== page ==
“I have a state placer on crutches, I have a district champ in a sling,” said Roberts. “These guys stepped up and kept gutting it out. We had some kids that didn’t want to wrestle and we had some kids that talked other kids out of wrestling. We had a state qualifier last year that got talked out of wrestling this year. Those are kids you need in your lineup.”
Despite the setbacks Sterling said the team is in good hands with Roberts.
“He knows what he is doing,” he said. “It all started last year at this time. We lost the dual meet to Richmond in the final, great team, I have a lot of respect for them. We lost because we didn’t score any bonus. We won eight matches, they won six, but we didn’t bonus and we lost. This year, from that moment on, all year in practice, bonus, bonus, bonus. We had to score bonus. Coach drilled it in us all year. We came in here this year and did it.”
Dundee advanced to the final with a 39-18 victory over Whitehall; Chippewa Hills beat Lake Fenton, 31-27.
Division 4: Title nice present for New Lothrop
MT. PLEASANT — New Lothrop’s crowd sang “Happy Birthday” to freshman Austin Wolford after the Hornets secured the Division 4 state team wrestling title with a 35-27 victory over Hudson Saturday afternoon at McGuirk Arena.
The 130-pounder turned 15 and was the final wrestler on the card with his team holding a slim 32-27 lead over arch rival Hudson, winners of five state titles from 2009 to 2013.
“It’s just such a great experience,” said Wolford. “My mind-set was I needed to win this for the team. The team is like my family. I said if I lose, I don’t get a chance to see my family. After I won I thought it was awesome. It was a nice present. Coach said stay aggressive, let’s not get a stalling call and try pinning the kid. My mind-set was I had to go out there and pin the kid.”
He didn’t pin Hudson’s Carson Price, but he won by decision, 7-0, to secure the team’s 14th state title.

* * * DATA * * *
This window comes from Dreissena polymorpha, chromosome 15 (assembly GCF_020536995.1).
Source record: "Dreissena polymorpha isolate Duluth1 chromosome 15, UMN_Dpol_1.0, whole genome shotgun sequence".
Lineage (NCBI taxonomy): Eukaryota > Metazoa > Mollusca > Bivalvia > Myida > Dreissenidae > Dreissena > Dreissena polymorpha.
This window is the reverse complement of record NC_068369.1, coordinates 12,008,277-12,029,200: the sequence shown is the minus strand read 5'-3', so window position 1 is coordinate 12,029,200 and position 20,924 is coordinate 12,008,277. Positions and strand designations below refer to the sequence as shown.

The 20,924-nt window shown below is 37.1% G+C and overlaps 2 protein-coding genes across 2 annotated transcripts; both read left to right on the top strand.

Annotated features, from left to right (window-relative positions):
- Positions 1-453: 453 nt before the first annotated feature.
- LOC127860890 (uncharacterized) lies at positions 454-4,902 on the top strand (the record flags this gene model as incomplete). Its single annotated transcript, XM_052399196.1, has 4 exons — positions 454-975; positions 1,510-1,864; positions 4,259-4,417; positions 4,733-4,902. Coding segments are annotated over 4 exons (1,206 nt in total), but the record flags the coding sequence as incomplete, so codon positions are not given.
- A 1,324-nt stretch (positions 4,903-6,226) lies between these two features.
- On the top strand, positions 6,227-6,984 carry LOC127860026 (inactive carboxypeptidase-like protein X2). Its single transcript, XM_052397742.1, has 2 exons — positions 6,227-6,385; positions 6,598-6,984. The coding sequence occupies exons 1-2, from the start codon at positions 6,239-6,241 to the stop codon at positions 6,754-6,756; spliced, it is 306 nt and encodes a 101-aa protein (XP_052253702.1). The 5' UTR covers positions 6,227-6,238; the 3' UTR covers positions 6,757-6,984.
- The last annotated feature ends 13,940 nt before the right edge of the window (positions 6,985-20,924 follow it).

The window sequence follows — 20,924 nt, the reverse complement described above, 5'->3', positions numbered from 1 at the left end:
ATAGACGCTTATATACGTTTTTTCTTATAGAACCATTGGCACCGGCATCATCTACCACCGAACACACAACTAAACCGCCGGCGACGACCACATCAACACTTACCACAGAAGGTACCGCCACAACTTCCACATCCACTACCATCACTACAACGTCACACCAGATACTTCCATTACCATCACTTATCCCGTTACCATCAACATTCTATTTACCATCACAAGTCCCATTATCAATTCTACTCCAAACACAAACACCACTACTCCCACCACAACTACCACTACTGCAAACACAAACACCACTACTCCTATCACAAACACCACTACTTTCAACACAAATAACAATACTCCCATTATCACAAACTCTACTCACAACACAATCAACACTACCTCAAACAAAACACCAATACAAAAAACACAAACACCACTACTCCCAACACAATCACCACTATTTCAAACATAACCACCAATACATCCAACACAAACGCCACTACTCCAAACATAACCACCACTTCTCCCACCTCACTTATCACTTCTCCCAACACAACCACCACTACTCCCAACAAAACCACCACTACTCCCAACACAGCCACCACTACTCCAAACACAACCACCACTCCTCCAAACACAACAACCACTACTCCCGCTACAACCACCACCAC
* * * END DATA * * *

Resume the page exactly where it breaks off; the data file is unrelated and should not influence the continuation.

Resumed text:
Hudson and New Lothrop (24-5) met in the team finals for the third straight year. New Lothrop has won all three, this time before a record crowd of 4,900.
“We knew when we started we were going to have to build a big lead,” said New Lothrop coach Jeff Campbell. “The strength of their lineup is those guys down low. They have some really good wrestlers there. We messed up in a couple of spots. We gave up a couple of pins we didn’t need to. Overall the kids overcame it. One kid after another rose up and made up for it. It was a great team effort.”
A few years ago Campbell had a wrestler who was cautious in the same situation as Wolford, and the team ended up losing.
“I’ve learned my lesson,” said Campbell. “We lost in the semifinals on a tie. I told the kid you just can’t get majored and he got majored. Sometimes you just have to go out there and wrestler and let what happens happen.”
New Lothrop dominated early, building a 28-6 lead, but Hudson made a rush at the end in the lower weight classes as Dylan Leathers (103), Tucker Sholl (112) and Jordan Hamdan (125) all won their matches.
“I didn’t get a chance to talk to him before he went out there,” said New Lothrop’s Connor Krupp, who won a decision over Scotty Torres, about Wolford. “He’s an amazing freshman. He came in and did the job. If I could have talked to him I would’ve told him to wrestle like he had all year. I got concerned when they closed the gap. All-around we have an amazing team. Hudson’s strongest wrestlers are in the lower weights. I knew we would start out ahead because we’re stronger at the higher weights. It came down to the close matches. Our close matches won.
“They push us. We see them every year at the finals and its great competition. We go back and forth. The last few years we’ve been able to push through.”
In the semifinals, Hudson eliminated Leroy Pine River, 55-18, and New Lothrop survived Springport, 38-30.